Arguments Against American Imperialism

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The Anti-Imperialist Argument

American Imperialism is commonly seen as a dark time in American history. Anti-Imperialist sentiments sprouted during the campaigns in the Philippines; from the defense of morals and the hypocrisy of American Imperialism; to the misled preservation of white supremacy and the job market; to the defense of the job market. The hypocrisy and idealistic resentment of American Imperialism came into mainstream though through Mark Twain’s personal denouncements in “A Salutation Speech From the Nineteenth Century to the Twentieth”, before joining the Anti-Imperialist League. He denounced that, although once a avid supporter of the Spanish-American war in the Philippines, he quickly turned against it once the main goal
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Senator Tillman is a large believer of races not being “ready” or “civilized” to the level of the white race for American institutions and government. Quote, “Why are we bent on forcing upon them a civilization not suited to them and which only means in their view degradation. . .Those peoples are not suited to our institutions. They are not ready for liberty as we understand it. They do not want it. . .” (3, Senator Tillman - Speech on the Philippines). The removal of the Spanish was as far as he was willing to go, seeing any further attempts on claiming it a foolish waste. Though this offense against the rise of imperialism is ultimately misled, it also was not the only leading argument against it; the thought of a endangered job market that draws away from imperialism’s perceived economic …show more content…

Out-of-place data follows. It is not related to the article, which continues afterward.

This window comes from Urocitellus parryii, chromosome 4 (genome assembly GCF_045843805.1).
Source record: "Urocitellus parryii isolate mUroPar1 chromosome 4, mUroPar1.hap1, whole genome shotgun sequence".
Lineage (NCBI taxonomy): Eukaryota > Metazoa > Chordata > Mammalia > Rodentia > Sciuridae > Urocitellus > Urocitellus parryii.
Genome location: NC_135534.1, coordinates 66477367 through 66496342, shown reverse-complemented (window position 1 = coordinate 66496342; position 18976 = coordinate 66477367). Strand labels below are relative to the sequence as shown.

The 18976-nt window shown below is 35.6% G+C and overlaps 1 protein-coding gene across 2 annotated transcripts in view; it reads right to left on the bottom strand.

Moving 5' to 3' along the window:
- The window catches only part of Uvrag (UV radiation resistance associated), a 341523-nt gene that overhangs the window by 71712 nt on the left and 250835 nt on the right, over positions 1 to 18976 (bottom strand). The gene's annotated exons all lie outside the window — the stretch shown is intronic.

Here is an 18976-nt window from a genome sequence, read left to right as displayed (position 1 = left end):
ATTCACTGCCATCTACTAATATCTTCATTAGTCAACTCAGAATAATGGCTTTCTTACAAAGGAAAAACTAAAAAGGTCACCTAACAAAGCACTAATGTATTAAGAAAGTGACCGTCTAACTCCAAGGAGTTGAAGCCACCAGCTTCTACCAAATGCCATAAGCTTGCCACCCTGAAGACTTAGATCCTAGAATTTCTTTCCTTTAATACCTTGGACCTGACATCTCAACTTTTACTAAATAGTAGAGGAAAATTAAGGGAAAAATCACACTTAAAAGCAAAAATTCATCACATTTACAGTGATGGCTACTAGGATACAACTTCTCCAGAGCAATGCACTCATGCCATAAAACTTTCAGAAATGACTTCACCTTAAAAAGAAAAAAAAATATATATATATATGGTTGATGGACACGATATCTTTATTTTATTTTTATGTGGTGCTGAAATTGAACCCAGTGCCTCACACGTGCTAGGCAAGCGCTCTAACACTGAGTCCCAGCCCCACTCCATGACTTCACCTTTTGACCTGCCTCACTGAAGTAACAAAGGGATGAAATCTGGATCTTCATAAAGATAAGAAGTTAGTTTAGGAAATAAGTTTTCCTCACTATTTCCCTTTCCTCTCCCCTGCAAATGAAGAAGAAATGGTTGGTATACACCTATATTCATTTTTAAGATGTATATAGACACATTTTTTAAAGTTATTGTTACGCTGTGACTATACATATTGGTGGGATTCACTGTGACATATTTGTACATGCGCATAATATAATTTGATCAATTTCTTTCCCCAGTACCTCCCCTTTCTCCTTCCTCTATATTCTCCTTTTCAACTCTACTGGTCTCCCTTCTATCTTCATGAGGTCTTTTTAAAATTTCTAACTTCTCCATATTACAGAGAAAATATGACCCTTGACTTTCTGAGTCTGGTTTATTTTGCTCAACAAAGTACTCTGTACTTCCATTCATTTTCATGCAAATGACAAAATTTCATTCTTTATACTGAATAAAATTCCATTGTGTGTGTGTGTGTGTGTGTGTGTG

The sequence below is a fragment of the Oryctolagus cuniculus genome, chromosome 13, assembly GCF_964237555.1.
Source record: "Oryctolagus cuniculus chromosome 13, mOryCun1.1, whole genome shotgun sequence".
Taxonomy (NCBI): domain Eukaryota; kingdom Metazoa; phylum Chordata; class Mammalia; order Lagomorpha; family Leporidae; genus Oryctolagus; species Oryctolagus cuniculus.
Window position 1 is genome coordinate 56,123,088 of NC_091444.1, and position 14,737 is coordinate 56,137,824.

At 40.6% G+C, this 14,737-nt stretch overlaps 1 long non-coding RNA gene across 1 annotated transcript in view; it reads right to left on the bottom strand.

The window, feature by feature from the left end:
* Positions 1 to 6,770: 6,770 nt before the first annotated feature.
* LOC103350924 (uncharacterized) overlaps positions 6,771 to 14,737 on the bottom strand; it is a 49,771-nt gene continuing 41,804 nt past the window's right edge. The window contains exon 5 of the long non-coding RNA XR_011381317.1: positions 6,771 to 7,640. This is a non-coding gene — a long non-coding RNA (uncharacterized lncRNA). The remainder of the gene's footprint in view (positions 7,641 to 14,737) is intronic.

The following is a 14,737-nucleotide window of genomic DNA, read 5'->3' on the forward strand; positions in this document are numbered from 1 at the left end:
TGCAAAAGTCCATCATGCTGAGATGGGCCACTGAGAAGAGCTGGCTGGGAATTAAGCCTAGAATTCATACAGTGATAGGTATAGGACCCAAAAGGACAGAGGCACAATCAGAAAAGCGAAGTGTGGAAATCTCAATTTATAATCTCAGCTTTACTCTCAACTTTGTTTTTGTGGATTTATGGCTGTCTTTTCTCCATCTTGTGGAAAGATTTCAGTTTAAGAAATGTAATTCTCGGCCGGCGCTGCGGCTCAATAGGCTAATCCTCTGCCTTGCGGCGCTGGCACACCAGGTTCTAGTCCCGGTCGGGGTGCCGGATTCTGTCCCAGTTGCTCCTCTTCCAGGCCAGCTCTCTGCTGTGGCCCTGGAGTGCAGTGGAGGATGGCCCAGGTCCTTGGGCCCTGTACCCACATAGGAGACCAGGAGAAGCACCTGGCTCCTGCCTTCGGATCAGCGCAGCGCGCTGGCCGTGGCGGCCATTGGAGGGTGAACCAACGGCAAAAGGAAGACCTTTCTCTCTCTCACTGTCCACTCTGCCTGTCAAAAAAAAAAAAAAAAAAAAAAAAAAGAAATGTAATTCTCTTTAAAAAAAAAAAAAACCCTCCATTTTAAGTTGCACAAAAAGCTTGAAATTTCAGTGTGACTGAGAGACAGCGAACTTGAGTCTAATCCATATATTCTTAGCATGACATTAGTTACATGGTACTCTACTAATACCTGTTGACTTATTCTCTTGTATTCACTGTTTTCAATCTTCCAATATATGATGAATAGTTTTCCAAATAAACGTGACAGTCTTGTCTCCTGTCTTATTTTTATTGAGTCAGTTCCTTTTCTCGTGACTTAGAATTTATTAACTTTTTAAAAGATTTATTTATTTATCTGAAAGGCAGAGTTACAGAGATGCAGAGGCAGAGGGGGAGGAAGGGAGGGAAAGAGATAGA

Samuel Gompers believed that there would be a migrant wave of Chinese and Filipino workers moving to the US and taking jobs, effectively removing the American workforce. Without holding the Philippines as a state or territory, he believed that there would be no stopping a flooding of the workforce with new, unskilled laborers who were willing to receive lower wages. He also argues against the claiming of the Philippines in general, worrying over just how many lives shall be lost on both sides; quote, “If we attempt to force upon the natives of the Philippines our rule. . .how many lives shall we take? Of course, they will seem cheap, because they are poor laborers.” (2, Gompers: Imperialism, Its Dangers, and It’s Wrongs). These main forms of anti-imperialist sentiments, and many others, defined the main force against American